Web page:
Open 7 days a week, 8am-8pm Monday through Friday. We have 3 locations, so we can truly be Here When You Need Us!
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Find out how to choose a pediatric provider and all the great services we provide new parents.
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Use our Symptom Checker to find out what steps you can take to care for your child and when they may need to be seen.
MMR vaccine is usually given at ages 1 and 5. If it has been MORE THAN 5 YEARS since your child had an MMR dose, they should get and extra booster for protection in the outbreak. Please call our office to schedule a nurse visit for this vaccine.
Adult family members who need a booster can receive it at the Municipality of Anchorage Public Health Clinic (ph number 343-4799) on a sliding-fee scale.
MORE INFORMATION ON MUMPS:
Centers for Disease Control
Alaska Department of Health and Social Services
Protecting your family from Mumps
What is bronchiolitis?Bronchiolitis is an infection that causes the small breathing tubes of the lungs (bronchioles) to swell. This blocks airflow through the lungs, making it hard to breathe. It occurs most often in infants because their airways are smaller and more easily blocked than in older children. Bronchiolitis is not the same as bronchitis, which is an infection of the larger, more central airways that typically causes problems in adults. Read more…
Justin grew up with two younger brothers and his parents worked in education, his mother as a first/second grade teacher and his father as a special education administrator. They lived in Hoquiam, WA until he was in fourth grade and then they moved to Federal Way, WA where he lived for the rest of his upbringing. They are a big sports family and he loves watching and rooting for all Seattle sports. Go Hawks, Mariners, Sounders, Storm, Sonics (not Thunder), Huskies, and Redhawks! Besides watching sports, in his free time he loves to run, hike, snowboard, and explore the outdoors. He attended Seattle University for his undergraduate degree and took a year off to do the Jesuit Volunteer Corps in Portland, OR before starting medical school at University of Washington. He looks forward to being a primary care pediatrician and is beyond excited to be completing his pediatric training at Seattle Children’s through the Alaska Track.
In the NICU, she worked as both a staff RN and as a Clinical Resource Nurse, attending high-risk deliveries as a member of the neonatal resuscitation team, transporting infants in the Anchorage/Mat-Su area requiring a higher level of care to Providence and serving as a resource in the unit. She enjoyed caring for these high-risk infants and their families.
Amanda obtained her Masters of Science degree in Nursing from the University of Alaska, Anchorage as a Family Nurse Practitioner, thereafter joining the Latouche Pediatrics team.
In her spare time, Amanda enjoys hunting, fishing, snowmachining, hiking, and four-wheeling with her husband Scott, and two children. She also enjoys competing in the Alaska women’s races, particularly the Gold Nugget Triathlon.
Sandie says “Looking back on 20 years at LaTouche Pediatrics I feel privileged to have worked with the many wonderful providers, nurses, and support staff who are part of LaTouche. I know they will continue the excellent care that has been a hallmark of the practice.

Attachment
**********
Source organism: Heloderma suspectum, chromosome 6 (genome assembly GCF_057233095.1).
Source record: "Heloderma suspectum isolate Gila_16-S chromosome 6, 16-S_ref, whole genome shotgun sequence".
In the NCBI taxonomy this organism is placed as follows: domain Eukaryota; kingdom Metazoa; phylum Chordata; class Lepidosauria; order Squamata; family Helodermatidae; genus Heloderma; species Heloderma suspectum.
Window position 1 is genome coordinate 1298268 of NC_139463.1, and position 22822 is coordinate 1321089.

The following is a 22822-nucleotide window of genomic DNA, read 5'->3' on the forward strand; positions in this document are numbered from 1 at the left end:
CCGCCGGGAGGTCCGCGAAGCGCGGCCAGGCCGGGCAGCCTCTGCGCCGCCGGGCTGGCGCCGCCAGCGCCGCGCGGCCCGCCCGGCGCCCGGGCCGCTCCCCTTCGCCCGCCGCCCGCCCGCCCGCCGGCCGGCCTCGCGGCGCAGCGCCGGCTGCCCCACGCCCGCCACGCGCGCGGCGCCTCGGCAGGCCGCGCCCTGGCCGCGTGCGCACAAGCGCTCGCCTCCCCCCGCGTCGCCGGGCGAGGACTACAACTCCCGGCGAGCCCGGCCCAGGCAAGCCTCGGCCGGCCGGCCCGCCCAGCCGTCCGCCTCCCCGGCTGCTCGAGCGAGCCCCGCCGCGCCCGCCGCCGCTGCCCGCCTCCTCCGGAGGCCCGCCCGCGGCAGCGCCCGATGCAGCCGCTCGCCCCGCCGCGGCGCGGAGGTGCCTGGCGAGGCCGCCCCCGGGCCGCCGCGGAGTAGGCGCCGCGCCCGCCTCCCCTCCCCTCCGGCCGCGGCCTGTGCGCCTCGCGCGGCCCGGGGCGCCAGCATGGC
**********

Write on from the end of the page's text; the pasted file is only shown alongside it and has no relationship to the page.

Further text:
I am honored to have been invited into the lives of so many families over the past years and feel truly blessed to have been entrusted with partnering in the care of their children.
I am looking forward now to spending time with my family, embarking on new adventures, continuing to learn new things and embracing a new phase in my life”
The high-quality medical needs of your child are very important to us and we are still here for you and your child. We will be happy to help you select another one of our highly qualified providers as your child’s primary provider. Please visit our website at www.latouchepediatrics.com to review the bios of our other providers.
We value your commitment and loyalty to Sandie, and look forward to providing you with the same high-quality care you expect. If you have any questions or know who you would like to be your child’s pediatric provider give us a call at 562-2120.
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All OTC medicines have the same kind of label. The label gives important information about the medicine. It says what it is for, how to use it, what is in it, and what to watch out for. Look on the box or bottle, where it says "Drug Facts."
Check the chart on the label to see how much medicine to give. If you know your child's weight, use that first. If not, go by age. Check the label to make sure it is safe for infants and toddlers younger than 2 years. If you are not sure, ask your child's doctor.
Call the doctor right away if..
Your child throws up a lot or gets a rash after taking any medicine. Even if a medicine is safe, your child may be allergic to it.
Your child may or may not have side effects with any drug. Be sure to tell the doctor if your child has any side effects with a medicine. -healthychildren.org-
For information about medication dosage visit our website https://goo.gl/iMbP24
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The DTaP vaccine provides protection against whooping cough, diphtheria and tetanus. Doctors recommend that your child get five doses of the DTaP shot for best protection. Your child will need one dose at each of the following ages: 2 months, 4 months, 6 months, 15 through 18 months, and 4 through 6 years. -healthychildren.org-